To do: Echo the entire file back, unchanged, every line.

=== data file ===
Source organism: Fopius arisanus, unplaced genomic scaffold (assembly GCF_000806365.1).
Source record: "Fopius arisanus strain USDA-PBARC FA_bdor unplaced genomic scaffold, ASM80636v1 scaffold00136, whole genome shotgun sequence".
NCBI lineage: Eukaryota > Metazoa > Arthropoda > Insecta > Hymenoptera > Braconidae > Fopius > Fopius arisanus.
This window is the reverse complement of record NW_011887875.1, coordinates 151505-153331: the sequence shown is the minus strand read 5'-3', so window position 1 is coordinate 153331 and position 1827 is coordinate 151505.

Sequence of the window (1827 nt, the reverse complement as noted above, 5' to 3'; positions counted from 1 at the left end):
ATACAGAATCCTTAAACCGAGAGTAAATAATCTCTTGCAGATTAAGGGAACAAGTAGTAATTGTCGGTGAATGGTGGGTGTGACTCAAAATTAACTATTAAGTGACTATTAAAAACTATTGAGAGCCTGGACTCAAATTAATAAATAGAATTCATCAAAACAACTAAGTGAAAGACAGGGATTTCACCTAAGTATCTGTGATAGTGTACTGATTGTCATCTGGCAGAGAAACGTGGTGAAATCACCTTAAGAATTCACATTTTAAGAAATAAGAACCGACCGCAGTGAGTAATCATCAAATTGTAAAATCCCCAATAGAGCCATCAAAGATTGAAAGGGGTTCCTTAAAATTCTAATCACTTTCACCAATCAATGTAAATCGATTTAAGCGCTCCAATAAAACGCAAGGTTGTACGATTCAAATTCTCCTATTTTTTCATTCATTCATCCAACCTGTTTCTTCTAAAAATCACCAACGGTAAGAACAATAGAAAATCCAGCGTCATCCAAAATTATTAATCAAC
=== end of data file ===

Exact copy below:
Source organism: Fopius arisanus, unplaced genomic scaffold (assembly GCF_000806365.1).
Source record: "Fopius arisanus strain USDA-PBARC FA_bdor unplaced genomic scaffold, ASM80636v1 scaffold00136, whole genome shotgun sequence".
NCBI lineage: Eukaryota > Metazoa > Arthropoda > Insecta > Hymenoptera > Braconidae > Fopius > Fopius arisanus.
This window is the reverse complement of record NW_011887875.1, coordinates 151505-153331: the sequence shown is the minus strand read 5'-3', so window position 1 is coordinate 153331 and position 1827 is coordinate 151505.

Sequence of the window (1827 nt, the reverse complement as noted above, 5' to 3'; positions counted from 1 at the left end):
ATACAGAATCCTTAAACCGAGAGTAAATAATCTCTTGCAGATTAAGGGAACAAGTAGTAATTGTCGGTGAATGGTGGGTGTGACTCAAAATTAACTATTAAGTGACTATTAAAAACTATTGAGAGCCTGGACTCAAATTAATAAATAGAATTCATCAAAACAACTAAGTGAAAGACAGGGATTTCACCTAAGTATCTGTGATAGTGTACTGATTGTCATCTGGCAGAGAAACGTGGTGAAATCACCTTAAGAATTCACATTTTAAGAAATAAGAACCGACCGCAGTGAGTAATCATCAAATTGTAAAATCCCCAATAGAGCCATCAAAGATTGAAAGGGGTTCCTTAAAATTCTAATCACTTTCACCAATCAATGTAAATCGATTTAAGCGCTCCAATAAAACGCAAGGTTGTACGATTCAAATTCTCCTATTTTTTCATTCATTCATCCAACCTGTTTCTTCTAAAAATCACCAACGGTAAGAACAATAGAAAATCCAGCGTCATCCAAAATTATTAATCAAC